23 January 2011

the power of the pln

Last week we had a snow day. I got to stay home and catch up on some class related things. It seems I do a lot of catching up, lately. But more importantly, I didn't have to drive to Tulsa to teach Earth's Natural Disasters. I got to stay warm and cozy at home while they got about 3 or 4 inches of snow. The program director gave me permission to give an online assignment. That task was easily accomplished through Moodle and Turnitin.com.

As a result, I tweeted about the amazingness of online education and the ability to have the freedom to adapt to changing conditions (weather) and still get students engaged in the learning process. I casually mentioned "I could teach all of my classes online". I firmly believe that I could, using only a GoogleSite, GoogleDocs, Facebook, and a good internet connection. Since Twitter is a conversation, some of my tweeps responded to my comment and we started talking about the idea of starting an online school (of sorts).

I realize Oklahoma has an online school, so our idea is nothing new. In fact, I'm not even sure this idea will be anything other than an idea (nothing like setting your sights high, Jody!). None of us has any idea about what I am now calling an "online consortium" is even going to look like. It may be remediation, tutoring, or even a study guide. Then again, it may become a powerhouse of online education curriculum that gets venture capital funding and gives the Oklahoma Virtual High School a run for its money!

The coolest part of this whole thing is that I am able to share/discuss/think ideas instantly with other educators. Only a couple of those involved in this conversation are even in Oklahoma City. There are technology directors, classroom teachers, State Dept. of Ed. directors, and a superintendent. We even had someone from St. Louis who is interested in seeing what develops!

I was simply struck by the ease with which the idea developed. All of these people started talking about an unknown idea/project simply because I shared how much I enjoy online learning and a Twitter friend commented back. And to think, most people I talk to about Twitter think it is simply a place to put "status updates". I remember thinking as a Twitter noob, "What is Twitter good for? We've got Facebook for status updates! This is dumb." However, I can report to you that my PLN is far larger than I could have ever imagined if I had not begun to use Twitter.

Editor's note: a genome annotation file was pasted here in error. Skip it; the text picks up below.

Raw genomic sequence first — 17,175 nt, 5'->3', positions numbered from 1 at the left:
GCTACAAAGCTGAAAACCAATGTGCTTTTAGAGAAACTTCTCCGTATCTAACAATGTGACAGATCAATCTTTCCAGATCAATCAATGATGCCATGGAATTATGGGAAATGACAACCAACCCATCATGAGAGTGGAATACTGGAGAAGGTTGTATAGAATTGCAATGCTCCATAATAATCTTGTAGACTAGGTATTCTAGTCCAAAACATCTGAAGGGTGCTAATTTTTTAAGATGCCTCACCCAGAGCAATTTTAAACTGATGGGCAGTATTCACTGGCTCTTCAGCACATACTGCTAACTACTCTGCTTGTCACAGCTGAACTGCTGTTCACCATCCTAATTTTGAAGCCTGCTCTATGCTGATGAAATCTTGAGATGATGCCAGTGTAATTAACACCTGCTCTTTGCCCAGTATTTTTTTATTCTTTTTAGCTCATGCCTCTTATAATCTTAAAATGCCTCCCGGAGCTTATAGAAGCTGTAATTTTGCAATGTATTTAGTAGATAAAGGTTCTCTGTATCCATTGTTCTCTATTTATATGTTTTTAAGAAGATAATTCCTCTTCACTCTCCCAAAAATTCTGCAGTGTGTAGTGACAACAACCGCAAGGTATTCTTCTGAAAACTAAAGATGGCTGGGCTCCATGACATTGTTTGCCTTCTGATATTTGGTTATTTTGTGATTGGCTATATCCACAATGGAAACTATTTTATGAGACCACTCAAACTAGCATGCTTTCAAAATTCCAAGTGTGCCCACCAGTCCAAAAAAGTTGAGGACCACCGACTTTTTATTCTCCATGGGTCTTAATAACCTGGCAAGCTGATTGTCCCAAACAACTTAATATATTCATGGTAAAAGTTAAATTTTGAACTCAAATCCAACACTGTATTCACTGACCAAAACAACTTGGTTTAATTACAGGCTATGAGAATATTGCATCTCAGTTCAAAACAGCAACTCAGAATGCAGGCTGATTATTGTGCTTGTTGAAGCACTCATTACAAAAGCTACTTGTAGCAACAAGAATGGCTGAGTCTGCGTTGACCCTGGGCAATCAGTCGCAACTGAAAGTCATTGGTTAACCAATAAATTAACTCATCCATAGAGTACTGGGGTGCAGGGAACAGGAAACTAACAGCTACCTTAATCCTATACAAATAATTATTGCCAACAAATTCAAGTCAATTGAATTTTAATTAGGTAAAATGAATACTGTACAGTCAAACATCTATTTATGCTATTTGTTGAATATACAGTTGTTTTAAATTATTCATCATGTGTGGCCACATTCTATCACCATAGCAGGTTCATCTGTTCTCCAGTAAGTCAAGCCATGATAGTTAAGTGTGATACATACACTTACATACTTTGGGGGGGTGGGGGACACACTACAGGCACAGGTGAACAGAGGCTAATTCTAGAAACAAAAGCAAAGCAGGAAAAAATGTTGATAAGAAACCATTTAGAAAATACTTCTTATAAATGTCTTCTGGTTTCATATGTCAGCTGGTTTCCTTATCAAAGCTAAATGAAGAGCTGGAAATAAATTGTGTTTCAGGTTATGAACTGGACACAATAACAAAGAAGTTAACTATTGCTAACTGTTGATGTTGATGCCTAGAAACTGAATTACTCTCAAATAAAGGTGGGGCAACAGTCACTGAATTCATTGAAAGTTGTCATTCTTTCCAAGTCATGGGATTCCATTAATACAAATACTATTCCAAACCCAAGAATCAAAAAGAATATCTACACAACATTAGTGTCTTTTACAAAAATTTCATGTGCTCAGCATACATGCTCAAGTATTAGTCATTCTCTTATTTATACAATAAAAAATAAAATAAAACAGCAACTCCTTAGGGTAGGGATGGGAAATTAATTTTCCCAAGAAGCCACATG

Through Twitter, I have made connections with people in other countries, teachers in other districts, teachers within my own district, technology directors throughout my state, State Department of Education personnel, and community members who care about education, just to name a few. I have had tweeps purchase books for my classroom to augment my curriculum. I have been invited to present at an international conference because someone saw a tweet I made about using their product in my classroom.

So, if you are a non-Twitter user (or a limited user trying to find your way), give it a shot at broadening the scope of your Peer Learning Network (or Peer Learning Community). My district holds required PLC meetings every week and they are great for working within my building. But, when I want to get some ideas that go beyond the walls of Putnam City High School (or even beyond the boundaries of my state), when I want to innovate, when I want to find some new ideas, when I want to do something other than talk about how to handle that student, I use Twitter for my conversation. I bounce ideas off of other Twitter users. I read what other people are reading. I read what other people are writing and I look for something I think might work in my own classroom.

There are some people in my district (and maybe elsewhere) who think I'm some kind of awesome teacher. This is not the case. I owe all of my perceived awesome-ness to the ideas of my peers. So for those of  you in my PLN who want to know whether or not you are making a difference in education, whether or not you are an agent of change in education, rest assured you are! I can testify that my students' education is enriched because of the ideas and innovation of my Peer Learning Network. You guys are all magnificent and each of you makes me better at what I do.

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